Pitts v. State (Majority, with Concurring and Dissenting)

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Justia Opinion Summary

Petitioner was convicted of capital felony murder. The conviction was affirmed on appeal. Petitioner later asked the Supreme Court to reinvest jurisdiction in the trial court so that it may consider a writ of error coram nobis, writ of audita querela, or other relief based on newly discovered evidence. The petition arose from repudiated trial testimony of an FBI lab technician, a forensic hair analyst. For the reasons stated in Strawhacker v. State, also released today, the Supreme Court reinvested jurisdiction in the trial court and granted Petitioner permission to seek relief via a writ of error coram nobis.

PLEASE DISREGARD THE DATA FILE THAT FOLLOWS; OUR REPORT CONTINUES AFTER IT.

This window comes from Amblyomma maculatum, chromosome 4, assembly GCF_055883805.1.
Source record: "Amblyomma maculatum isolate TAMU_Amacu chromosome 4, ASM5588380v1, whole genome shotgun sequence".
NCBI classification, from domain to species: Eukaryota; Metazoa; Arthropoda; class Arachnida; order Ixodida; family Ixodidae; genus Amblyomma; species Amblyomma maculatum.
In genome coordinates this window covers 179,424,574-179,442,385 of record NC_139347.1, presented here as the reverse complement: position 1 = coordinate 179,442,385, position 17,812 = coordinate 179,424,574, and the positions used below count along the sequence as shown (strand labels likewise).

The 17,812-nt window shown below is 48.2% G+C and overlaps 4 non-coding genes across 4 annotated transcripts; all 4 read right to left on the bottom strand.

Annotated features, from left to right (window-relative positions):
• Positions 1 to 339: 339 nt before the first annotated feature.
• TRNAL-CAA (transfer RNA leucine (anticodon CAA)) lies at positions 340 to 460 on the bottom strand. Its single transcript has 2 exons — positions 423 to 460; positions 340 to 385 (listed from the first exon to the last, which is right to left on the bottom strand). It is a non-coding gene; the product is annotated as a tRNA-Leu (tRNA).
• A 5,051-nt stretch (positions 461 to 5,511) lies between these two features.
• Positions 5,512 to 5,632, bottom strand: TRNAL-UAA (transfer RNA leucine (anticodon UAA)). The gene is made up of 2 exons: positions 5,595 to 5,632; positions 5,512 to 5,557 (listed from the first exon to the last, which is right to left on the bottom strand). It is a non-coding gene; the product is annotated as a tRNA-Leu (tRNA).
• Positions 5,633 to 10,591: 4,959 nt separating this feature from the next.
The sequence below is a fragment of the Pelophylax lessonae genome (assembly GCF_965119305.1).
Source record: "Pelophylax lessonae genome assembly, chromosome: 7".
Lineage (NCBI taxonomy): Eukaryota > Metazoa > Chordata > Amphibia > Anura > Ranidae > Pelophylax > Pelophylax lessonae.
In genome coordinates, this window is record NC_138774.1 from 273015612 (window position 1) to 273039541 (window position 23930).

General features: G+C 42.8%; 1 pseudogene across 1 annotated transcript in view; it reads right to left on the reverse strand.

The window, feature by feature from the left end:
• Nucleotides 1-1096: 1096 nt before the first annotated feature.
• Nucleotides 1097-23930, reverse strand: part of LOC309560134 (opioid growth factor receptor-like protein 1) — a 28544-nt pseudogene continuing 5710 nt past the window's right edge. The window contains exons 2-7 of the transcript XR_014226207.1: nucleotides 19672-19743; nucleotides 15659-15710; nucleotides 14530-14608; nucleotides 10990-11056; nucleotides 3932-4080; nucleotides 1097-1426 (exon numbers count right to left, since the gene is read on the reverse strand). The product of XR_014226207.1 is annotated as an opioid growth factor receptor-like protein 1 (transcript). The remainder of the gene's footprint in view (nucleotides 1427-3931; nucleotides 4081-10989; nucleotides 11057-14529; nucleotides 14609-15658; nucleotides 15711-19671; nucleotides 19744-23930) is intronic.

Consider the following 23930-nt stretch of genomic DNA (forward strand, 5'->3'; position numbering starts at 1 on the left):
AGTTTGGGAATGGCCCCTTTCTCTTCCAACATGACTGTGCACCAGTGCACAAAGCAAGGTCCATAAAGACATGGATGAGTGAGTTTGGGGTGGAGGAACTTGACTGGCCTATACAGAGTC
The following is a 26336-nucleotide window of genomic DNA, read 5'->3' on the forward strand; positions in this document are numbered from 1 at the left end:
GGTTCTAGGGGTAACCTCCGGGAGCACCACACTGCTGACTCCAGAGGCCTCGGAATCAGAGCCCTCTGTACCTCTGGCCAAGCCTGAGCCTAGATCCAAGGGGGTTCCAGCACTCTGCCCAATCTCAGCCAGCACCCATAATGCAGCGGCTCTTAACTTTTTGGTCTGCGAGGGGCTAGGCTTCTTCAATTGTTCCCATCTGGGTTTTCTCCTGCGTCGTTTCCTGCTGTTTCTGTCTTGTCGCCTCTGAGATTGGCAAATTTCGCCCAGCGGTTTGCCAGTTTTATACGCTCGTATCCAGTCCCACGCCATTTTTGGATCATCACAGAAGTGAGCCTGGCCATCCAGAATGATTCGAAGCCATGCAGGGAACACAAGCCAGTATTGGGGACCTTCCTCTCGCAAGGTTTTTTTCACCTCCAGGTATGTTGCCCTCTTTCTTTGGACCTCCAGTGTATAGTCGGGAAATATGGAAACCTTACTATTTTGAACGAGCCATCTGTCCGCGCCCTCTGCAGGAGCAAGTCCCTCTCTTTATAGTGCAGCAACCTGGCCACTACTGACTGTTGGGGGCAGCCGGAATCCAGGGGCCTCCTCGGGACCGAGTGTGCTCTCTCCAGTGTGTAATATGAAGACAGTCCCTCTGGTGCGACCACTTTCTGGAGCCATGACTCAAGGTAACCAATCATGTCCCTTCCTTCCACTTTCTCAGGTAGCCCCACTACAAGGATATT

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Cite as 2016 Ark. 345 SUPREME COURT OF ARKANSAS No. CR-80-40 EUGENE ISSAC PITTS Opinion Delivered October 20, 2016 PETITIONER PETITION TO REINVEST THE CIRCUIT COURT WITH JURISDICTION IN ORDER TO CONSIDER PETITION FOR WRIT OF ERROR CORAM NOBIS V. STATE OF ARKANSAS RESPONDENT PETITION GRANTED. JOSEPHINE LINKER HART, Associate Justice This is a companion case to Strawhacker v. State, 2016 Ark. 348. As in Strawhacker, Eugene Issac Pitts’s petition for postconviction relief arises from repudiated trial testimony of FBI lab technician Michael Malone, a forensic hair analyst. Pitts was convicted of capital felony murder for the slaying of Dr. Bernard Jones, committed in the course of a kidnapping. On June 29, 1981, Pitts’s conviction was affirmed on direct appeal. Pitts v. State, 273 Ark. 220, 617 S.W.2d 849 (1981). Pitts now asks this court to reinvest jurisdiction in the trial court so that it may consider a writ of error coram nobis, writ of audita querela, or other relief based on newly discovered evidence. The newly discovered evidence at issue is the Department of Justice’s (DOJ) repudiation of the evidence provided by Malone at Pitts’s trial. We grant Pitts’s petition to reinvest jurisdiction in the trial court to pursue a writ of error coram nobis or other relief. In rejecting a challenge to the sufficiency of the evidence in Pitts’s direct appeal, this court summarized the evidence presented at trial as follows: Cite as 2016 Ark. 345 [T]he State’s proof established Pitts’s motive for murdering Dr. Jones and his various threats to do so. Mrs. Jones’s statements to the police and her testimony at the trial had minor inconsistencies, but there was no variance so great as to weaken her positive identification of Pitts as the intruder in her home.1 The FBI testimony about the hair definitely puts Pitts in contact with Dr. Jones. Pitts left the Jones house in [Dr. Jones’s] Land Cruiser with Dr. Jones and the stolen articles. The body and articles were in the vehicle the next morning. Mrs. Stanley’s timing of the arrival of the Land Cruiser was contradicted by Mark Musgrave and his mother. Only about three hours after the murder Pitts was unable to account for his earlier whereabouts. Pitts, 273 Ark. at 226, 617 S.W.2d at 852. It also summarized Malone’s testimony: Dr. Jones’s clothing was sent to the FBI laboratory for examination. An expert witness, Mike Malone, testified that he found several Caucasian hairs and a brown Negroid hair on the clothing. The Negroid hair, when examined with a microscope, had 20 different characteristics. Sample specimens of Pitts’s hair had exactly the same 20 characteristics. Malone testified that as part of a test to qualify as an FBI examiner he was given 50 hairs from 50 different persons. He was also given another 50 hairs from the same persons, but they were all mixed up. He passed the test by matching all 50 pairs correctly, with no mistakes. He said that in his nine years’ experience the only way he had seen hairs match the way they did in this instance was when in fact they came from the same person. He testified that his identification was not absolutely positive, like a fingerprint. The jury, however, could certainly have relied upon it in returning a verdict of guilty. Id. at 224--25, 617 S.W.2d at 851--52. Following his conviction and direct appeal, Pitts vigorously pursued his state and federal court remedies but failed to get relief.2 Pitts’s last effort was in 2011, when he filed 1 Although the intruder wore a mask, Mrs. Jones identified him as Pitts, whom she had known for several years. 2 Pitts v. State, CR-80-40 (Ark. Feb. 1, 1982) (unpublished per curiam) (Rule 37 relief denied); Pitts v. Lockheart, 753 F.2d 689 (8th Cir. 1985) (first federal habeas petition denied); Pitts v. Lockheart, 911 F.2d 109 (8th Cir. 1990) (second federal habeas petition denied); Pitts v. Norris, 85 F.3d 348 (8th Cir. 1996) (third federal habeas petition denied); Pitts v. State, 336 Ark. 580, 987 S.W.2d 407 (1999) (petition to proceed with a writ of error coram nobis denied); Pitts v. State, CR-80-40 (Ark. May 18, 2000). 2 Cite as 2016 Ark. 345 a habeas petition pursuant to Arkansas Code Annotated section 16-112-201 et seq., alleging actual innocence. Pursuant to the statute, DNA testing was performed on the only hair with a follicle collected from the crime scene and the victim’s body. The nuclear DNA test that was performed was inconclusive. Pitts moved to have mitochondrial DNA testing performed on other hairs, but that request was denied by the circuit court, and this court affirmed. Pitts v. State, 2011 Ark. 322 (per curiam). The sample that was selected for mitochondrial DNA testing was lost during the time that Pitts appealed the circuit court’s denial of his request for additional testing, and it has yet to be found. Meanwhile, in 1996, the FBI responded to allegations of improper practices by certain FBI laboratory technicians by forming a task force to ensure that no criminal defendant’s right to a fair trial had been compromised. After reviewing Pitts’s case, the task force determined that Pitts’s trial had been tainted by Malone’s testimony. In 2014, the DOJ sent letters to Pitts, the prosecuting attorney, the public defender, and the Innocence Project informing the recipients that Malone was one of thirteen examiners whose work in hair analysis failed to meet professional standards. In a letter dated February 4, 2015, the DOJ advised the prosecuting attorney of the Sixth Judicial District that “we have determined that a report or testimony regarding the microscopic hair comparison analysis containing erroneous statements was used in this case. . . . We ask that you determine the actions your office should take in light of this error.” Pitts received a copy of this letter from the DOJ in a letter dated April 2, 2015. The DOJ and the FBI review concluded that there were three types of errors in Malone’s testimony: 3 Cite as 2016 Ark. 345 (1) [T]he examiner stated or implied that the evidentiary hair could be associated with a specific individual to the exclusion of all others—this type of testimony exceeded the limits of the science; (2) the examiner assigned to the positive association a statistical weight or probability or provided a likelihood that the questioned hair originated from a particular source, or an opinion as to the likelihood or rareness of the positive association that could lead the jury to believe that valid statistical weight can be assigned to a microscopic hair association—this type of testimony exceeded the limits of the science; or (3) the examiner cites the number of cases or hair analyses worked in the laboratory and the number of samples from different individuals that could not be distinguished from one another as a predictive value to bolster the conclusion that a hair belongs to a specific individual—this type of testimony exceeded the limits of the science. The prosecutor from the Sixth Judicial District conceded that Malone’s work was material to Pitts’s conviction. As noted previously, Pitts has asserted in his petition that this court could grant him postconviction relief in accordance with several different legal modalities. For the reasons stated in Strawhacker v. State, 2016 Ark. 348, we reinvest jurisdiction in the trial court and grant Pitts permission to seek relief via a writ of error coram nobis. As we stated in Strawhacker, “The function of the writ of error coram nobis is to secure relief from a judgment rendered while there existed some fact that would have prevented its rendition if it had been known to the trial court and which, through no negligence or fault of the defendant, was not brought forward before rendition of judgment. . . . The writ is allowed only under compelling circumstances to achieve justice and to address errors of the most fundamental nature.” The writ is available to “fill a gap in the legal system—to provide relief that was not available at trial because a fact exists which was not known at that time and relief is not available on appeal because it is not in the record.” Id. at ___ (citing Penn v. State, 4 Cite as 2016 Ark. 345 282 Ark. 571, 670 S.W.2d 426 (1984)). Petition granted. DANIELSON and GOODSON, JJ., concur in part and dissent in part. PAUL E. DANIELSON, Justice, concurring in part and dissenting in part. I concur in part and dissent in part for the same reasons set forth in Strawhacker v. State, 2016 Ark. 348, handed down this same date. COURTNEY HUDSON GOODSON, Justice, concurring in part and dissenting in part. I join the opinions authored by Justice Danielson in this case and that of Strawhacker v. State, 2016 Ark. 348, ___ S.W.3d ___. I share his view that the majority has precipitously preordained the expansion of the writ of error coram nobis without the benefit of a fully developed record. This court should be well apprised of the facts before taking such an extraordinary course of action. I write separately to express another concern that these cases may present. At issue is the testimony of FBI agent Michael Malone concerning microscopic haircomparison analysis. According to the Department of Justice, aspects of Malone’s testimony at Pitts’s trial exceeded the limits of science by overstating the probative value of haircomparison analysis. However, as I read the record that has been provided to us in this case, it appears that the limits of this analysis may have been known at the time of the trial and long before the Department of Justice issued its most recent report. The topic was the primary focus of trial counsel’s cross-examination of Malone. Indeed, Malone’s written report in this case stated that hair-comparison analysis is not a basis for personal identification. In addition, 5 Cite as 2016 Ark. 345 questions regarding Malone’s expert testimony in this and other cases have been percolating since the late 1990s with the issuance of the 1997 OIG report.1 At and before that time, the appellate courts of Florida were highly critical of Malone’s testimony. See Long v. State, 689 So. 2d 1055 (Fla. 1997); Horstman v. State, 530 So. 2d 368 (Fla. Ct. App. 1988). In January 2008, at a hearing on Pitts’s petition for writ of habeas corpus, Pitts’s counsel acknowledged that Malone had been discredited in a number of cases across the country. Although I express no opinion in the matter, the timeliness of this petition and diligence are issues that might be explored once jurisdiction is reinvested in the circuit court. John Wesley Hall, for appellant. Leslie Rutledge, Att’y Gen., by: David R. Raupp, Ass’t Att’y Gen., for appellee. Seth Miller, The Innocence Network; Steven R. Morrison, NACDL Amicus Curiae Committee; Amelia R.V. Maxfield, National Association of Criminal Defense Lawyers, Russell L. Hirschhorn, Patrick Rieder, and Martine Seiden, Proskauer Rose, LLP, pro hac vice, for amicus curiae, the Innocence Network and National Association of Criminal Defense Lawyers. J. Blake Hendrix, Fuqua Campbell, PA., on behalf of attorneys for amicus curiae. 1 I note that in Strawhacker’s case, the letter written to him by the Department of Justice in October 2014 states that “[i]t is possible that you or your counsel previously received notice of the [1997] OIG Report and/or a copy of the Independent Scientific Review from the prosecutor’s office responsible for the prosecution at issue, or that you or your counsel otherwise became aware of the criticisms, as they were widely known and the subject of many media reports.” 6